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Tango for Naoko

Composer: Chin Cheng Lin

Instrument: Marimba

Level: Advanced

Published: 2014

Price: €16.00

Item details

  • Description +
    • Duration: 7 min.

      This Tango is inspired and dedicated to Naoko Takada.

  • Instrumentation +
    • Marimba (5-octave)

  • Watch+
    • Performed by Ching-Chi Che

  • About the composer +
    • Taiwanese marimbist Chin Cheng Lin is recognized worldwide for possessing a talent of uncommon ability and as an exceptionally gifted artist, reflected in the numerous awards and effusive reviews he has received for both his live performances and recordings, as a result of Lin’s succession in marimba, he received a “ European Soloist Champion Award” in 2007, “Culture Outstanding Award” by the Taipei Representative Office in Belgium and Europe for promoting the Taiwanese arts and invited to perform for the Belgian Royal Family. Frequently praised for his musical and technical mastery, Mr. Lin is also lauded for his imaginative and illuminating interpretations of the marimba repertoire.

  • Reviews +
    • Review (Percussive Notes, July 2016)

      Titles of pieces often have little to do with the content of the materials found in the work; then there are titles that perfectly describe what is expected in the musical experience. This piece does a great job in presenting the rhythmic and harmonic materials found in Argentine tangos.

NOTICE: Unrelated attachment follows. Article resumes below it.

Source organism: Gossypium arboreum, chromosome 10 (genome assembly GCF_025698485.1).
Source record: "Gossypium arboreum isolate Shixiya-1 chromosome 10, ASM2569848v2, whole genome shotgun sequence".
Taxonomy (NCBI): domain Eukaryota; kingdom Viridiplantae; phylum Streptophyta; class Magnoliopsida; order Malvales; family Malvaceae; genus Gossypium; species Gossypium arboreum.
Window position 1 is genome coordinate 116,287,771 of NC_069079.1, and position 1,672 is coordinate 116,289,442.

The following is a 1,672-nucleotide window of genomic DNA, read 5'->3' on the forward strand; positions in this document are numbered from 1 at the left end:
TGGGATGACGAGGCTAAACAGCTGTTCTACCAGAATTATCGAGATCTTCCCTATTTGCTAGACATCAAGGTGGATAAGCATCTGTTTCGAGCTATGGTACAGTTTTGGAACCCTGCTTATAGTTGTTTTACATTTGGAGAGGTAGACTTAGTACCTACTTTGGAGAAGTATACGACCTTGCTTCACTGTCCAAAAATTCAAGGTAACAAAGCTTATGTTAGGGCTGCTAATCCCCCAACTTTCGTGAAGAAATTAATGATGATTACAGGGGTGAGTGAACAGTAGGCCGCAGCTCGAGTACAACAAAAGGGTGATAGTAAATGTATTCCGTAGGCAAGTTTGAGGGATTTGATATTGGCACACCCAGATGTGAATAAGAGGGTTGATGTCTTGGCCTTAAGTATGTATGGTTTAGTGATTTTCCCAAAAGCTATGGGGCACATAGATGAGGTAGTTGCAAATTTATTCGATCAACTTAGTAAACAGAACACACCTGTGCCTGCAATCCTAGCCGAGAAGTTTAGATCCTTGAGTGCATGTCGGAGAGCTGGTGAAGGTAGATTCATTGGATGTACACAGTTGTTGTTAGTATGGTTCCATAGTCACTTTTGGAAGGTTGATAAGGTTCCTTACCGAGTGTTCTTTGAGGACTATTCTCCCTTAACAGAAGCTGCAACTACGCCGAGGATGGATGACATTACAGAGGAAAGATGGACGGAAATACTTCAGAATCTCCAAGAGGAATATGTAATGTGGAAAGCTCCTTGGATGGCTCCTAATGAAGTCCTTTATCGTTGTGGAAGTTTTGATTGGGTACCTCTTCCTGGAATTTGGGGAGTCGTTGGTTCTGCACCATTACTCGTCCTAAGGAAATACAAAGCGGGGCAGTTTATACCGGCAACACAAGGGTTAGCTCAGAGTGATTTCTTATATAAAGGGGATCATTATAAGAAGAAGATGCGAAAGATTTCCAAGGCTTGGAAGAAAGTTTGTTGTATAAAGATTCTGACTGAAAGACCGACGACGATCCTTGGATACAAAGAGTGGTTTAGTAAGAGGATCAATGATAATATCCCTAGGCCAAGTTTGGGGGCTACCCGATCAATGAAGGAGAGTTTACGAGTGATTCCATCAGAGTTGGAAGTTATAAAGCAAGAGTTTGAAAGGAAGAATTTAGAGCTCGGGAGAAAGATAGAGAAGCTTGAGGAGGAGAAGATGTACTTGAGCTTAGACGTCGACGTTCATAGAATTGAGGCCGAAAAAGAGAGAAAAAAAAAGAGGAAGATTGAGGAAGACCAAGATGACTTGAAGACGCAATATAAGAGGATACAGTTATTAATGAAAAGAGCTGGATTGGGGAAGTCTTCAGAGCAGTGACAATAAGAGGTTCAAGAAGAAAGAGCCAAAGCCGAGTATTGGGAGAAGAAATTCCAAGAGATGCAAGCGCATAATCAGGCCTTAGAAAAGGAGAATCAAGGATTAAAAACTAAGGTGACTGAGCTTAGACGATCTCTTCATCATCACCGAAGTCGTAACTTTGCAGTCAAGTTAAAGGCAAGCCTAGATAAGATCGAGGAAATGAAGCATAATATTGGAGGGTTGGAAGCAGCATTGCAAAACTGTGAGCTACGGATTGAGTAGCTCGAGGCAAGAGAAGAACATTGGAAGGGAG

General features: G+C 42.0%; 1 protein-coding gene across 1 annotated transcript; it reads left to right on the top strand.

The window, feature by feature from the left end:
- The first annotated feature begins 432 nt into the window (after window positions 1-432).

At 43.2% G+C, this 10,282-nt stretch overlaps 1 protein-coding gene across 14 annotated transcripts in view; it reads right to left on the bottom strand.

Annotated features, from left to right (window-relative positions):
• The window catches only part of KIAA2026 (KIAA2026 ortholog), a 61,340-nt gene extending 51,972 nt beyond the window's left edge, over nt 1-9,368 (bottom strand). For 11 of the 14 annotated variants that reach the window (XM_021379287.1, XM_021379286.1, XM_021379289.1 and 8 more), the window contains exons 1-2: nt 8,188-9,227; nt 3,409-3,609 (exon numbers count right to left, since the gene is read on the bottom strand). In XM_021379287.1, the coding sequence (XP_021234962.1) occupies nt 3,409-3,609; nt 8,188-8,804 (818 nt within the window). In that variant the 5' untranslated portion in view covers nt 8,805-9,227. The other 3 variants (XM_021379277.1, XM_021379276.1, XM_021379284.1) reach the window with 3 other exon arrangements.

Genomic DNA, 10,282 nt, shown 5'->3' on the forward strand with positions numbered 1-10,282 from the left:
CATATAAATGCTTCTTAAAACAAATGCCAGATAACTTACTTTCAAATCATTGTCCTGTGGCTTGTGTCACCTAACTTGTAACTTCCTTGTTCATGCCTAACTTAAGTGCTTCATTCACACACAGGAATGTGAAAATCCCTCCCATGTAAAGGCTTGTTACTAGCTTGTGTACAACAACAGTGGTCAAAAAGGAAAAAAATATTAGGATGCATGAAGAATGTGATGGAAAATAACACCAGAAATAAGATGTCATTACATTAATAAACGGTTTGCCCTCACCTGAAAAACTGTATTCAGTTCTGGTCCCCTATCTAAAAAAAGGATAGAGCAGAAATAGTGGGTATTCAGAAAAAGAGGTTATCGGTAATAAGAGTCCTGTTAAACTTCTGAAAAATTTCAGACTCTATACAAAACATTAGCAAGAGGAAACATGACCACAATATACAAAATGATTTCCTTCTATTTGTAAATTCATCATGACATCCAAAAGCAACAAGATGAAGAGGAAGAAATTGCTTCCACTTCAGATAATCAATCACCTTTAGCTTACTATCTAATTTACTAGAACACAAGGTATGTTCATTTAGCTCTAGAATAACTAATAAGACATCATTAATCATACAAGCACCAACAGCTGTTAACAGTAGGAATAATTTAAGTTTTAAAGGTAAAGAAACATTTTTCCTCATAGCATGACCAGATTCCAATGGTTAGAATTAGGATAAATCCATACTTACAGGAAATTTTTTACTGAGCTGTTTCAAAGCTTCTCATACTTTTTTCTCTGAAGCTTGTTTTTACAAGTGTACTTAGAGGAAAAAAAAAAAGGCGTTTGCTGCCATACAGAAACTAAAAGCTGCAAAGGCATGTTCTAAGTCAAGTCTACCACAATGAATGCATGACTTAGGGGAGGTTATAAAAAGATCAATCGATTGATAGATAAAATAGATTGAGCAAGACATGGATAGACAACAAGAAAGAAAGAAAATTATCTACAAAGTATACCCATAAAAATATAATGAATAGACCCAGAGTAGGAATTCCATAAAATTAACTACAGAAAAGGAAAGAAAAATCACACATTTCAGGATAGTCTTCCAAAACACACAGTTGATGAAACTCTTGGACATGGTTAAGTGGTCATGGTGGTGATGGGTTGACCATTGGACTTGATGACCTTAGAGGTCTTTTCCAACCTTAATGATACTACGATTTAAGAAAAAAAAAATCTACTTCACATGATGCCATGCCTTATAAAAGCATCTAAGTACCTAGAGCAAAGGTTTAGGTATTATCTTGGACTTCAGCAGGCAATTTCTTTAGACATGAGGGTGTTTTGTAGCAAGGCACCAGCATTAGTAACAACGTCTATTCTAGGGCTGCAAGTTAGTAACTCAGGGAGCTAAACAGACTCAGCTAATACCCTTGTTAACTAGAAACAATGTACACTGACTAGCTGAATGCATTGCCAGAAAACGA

The piece opens with a cadenza-type passage in G minor, which presents chordal statements followed by scale patterns. The introduction is rather free and provides the opportunity for the soloist to present the scalar passages with a great deal of flexibility. Tango patterns are first introduced by the left hand in the lower register of the marimba, as the melodic material is performed with the right hand. This is followed by sextuplets in G major and E minor.

      The second section features two style changes, with the second being sustained chords that lead to a cadenza that features long chords with scales and arpeggios. The cadenza concludes with a return to the tango patterns, similar to the first section, but more complex rhythmic material with each register. The soloist is further challenged to perform quintuple patterns in the right hand, against four-note groupings in the left. The solo concludes with materials found in the earlier sections.

      The music is well presented, with themes and rhythms that are identified with tango and harmonic material that will be well received by audiences. I believe this could become a popular work that will receive many performances.

      George Frock

  • Credits +
    • Front Cover graphics and layout: Yi Lin
      Engraving: Chin Cheng Lin & Johan Svitzer
      Printed in Copenhagen, Denmark
      Copyright © Edition SVITZER